Republican insider is choice for delegate

Pielke, a lawyer, to succeed Kelly

January 12, 2002|By Andrew A. Green | Andrew A. Green,SUN STAFF

Baltimore County Republicans have chosen a lawyer with decades of experience in party politics to represent Towson in this year's legislative session and attempt to hold the seat in November's election.

Emil B. Pielke, 59, has lived in Towson for 14 years and has been active in the Maryland Republican Party since the 1970 legislative session. Michelle Duffy Orr, chair of the county's Republican Central Committee, said Pielke is familiar with Annapolis and with the county's delegation.

"He'll hit the ground running," she said. "It's a non-issue in terms of getting down there and having any difficulties. He should fit right in."

Community leaders in Towson said they were unhappy with the committee's choice of someone who had been more active in the party than in community affairs.

"He has demonstrated no involvement in Towson problems or Towson situations," said Conrad Poniatowski, president of the Greater Towson Council of Community Associations. "All I know of him is his name. This is another classic case of a political group, be it Democratic or Republican, doing what they want to do instead of what the people they purport to represent want them to do."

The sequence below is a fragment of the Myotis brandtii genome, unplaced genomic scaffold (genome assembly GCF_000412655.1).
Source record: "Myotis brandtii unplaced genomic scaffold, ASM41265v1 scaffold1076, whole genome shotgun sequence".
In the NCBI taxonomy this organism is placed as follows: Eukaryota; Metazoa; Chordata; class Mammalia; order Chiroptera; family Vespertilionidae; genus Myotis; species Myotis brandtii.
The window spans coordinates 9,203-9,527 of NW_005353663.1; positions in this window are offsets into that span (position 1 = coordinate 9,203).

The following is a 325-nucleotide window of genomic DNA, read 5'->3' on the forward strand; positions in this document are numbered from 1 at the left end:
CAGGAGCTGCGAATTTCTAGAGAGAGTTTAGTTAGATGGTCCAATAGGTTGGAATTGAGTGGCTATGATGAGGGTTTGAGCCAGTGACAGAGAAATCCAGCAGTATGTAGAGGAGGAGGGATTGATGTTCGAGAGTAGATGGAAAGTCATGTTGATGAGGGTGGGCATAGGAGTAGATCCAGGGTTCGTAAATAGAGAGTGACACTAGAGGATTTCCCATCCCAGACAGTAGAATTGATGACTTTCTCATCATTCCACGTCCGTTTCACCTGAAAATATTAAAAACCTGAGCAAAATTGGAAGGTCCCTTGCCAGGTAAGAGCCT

Pielke has expressed interest in working on issues related to the budget, transportation and education, but he said yesterday that he's not ready to commit to specifics.

"Until I get a briefing this afternoon and Monday, it would be premature to discuss anything on my mind," he said.

Pielke takes over the seat Republican Del. James M. Kelly vacated in August when he took a job in the Bush administration. Rather than choose a permanent replacement, the county central committee nominated Kelly's wife, Melissa, to hold the seat until the governor presented new legislative district maps.

The idea was to make sure whoever served during the session would have a good chance at re-election under the new district maps in November. Pielke lives in what would be the Republican-friendly 7th District on the governor's map.

The committee chose him from a field of four finalists. Two of the others, Edwin S. MacVaugh and Francis A. Pommett III, are lawyers who have failed in previous bids for the House of Delegates. The third was Corinne D. Becker, a community activist and county government employee.

Minority Leader Alfred W. Redmer Jr. and Minority Whip James F. Ports Jr., both of whom represent Perry Hall, said they've known Pielke for years and are excited to work with him.

"We considered him a valuable member of our team, even though he didn't live in our district," Redmer said. "We look forward to expanding our relationship with him."

Several community leaders said they had been pushing for Becker because of her track record on issues important to Towson, such as opposing the expansion of the county jail.

"I haven't seen any of these four [finalists] except Corinne Becker on any issue we've had in Towson, from redistricting to the jail," said Michael P. Ertel, who lobbies the legislature for the Coalition for Open Government. "Whoever this guy is, and he might be a good guy, he's got a lot to prove for the community."

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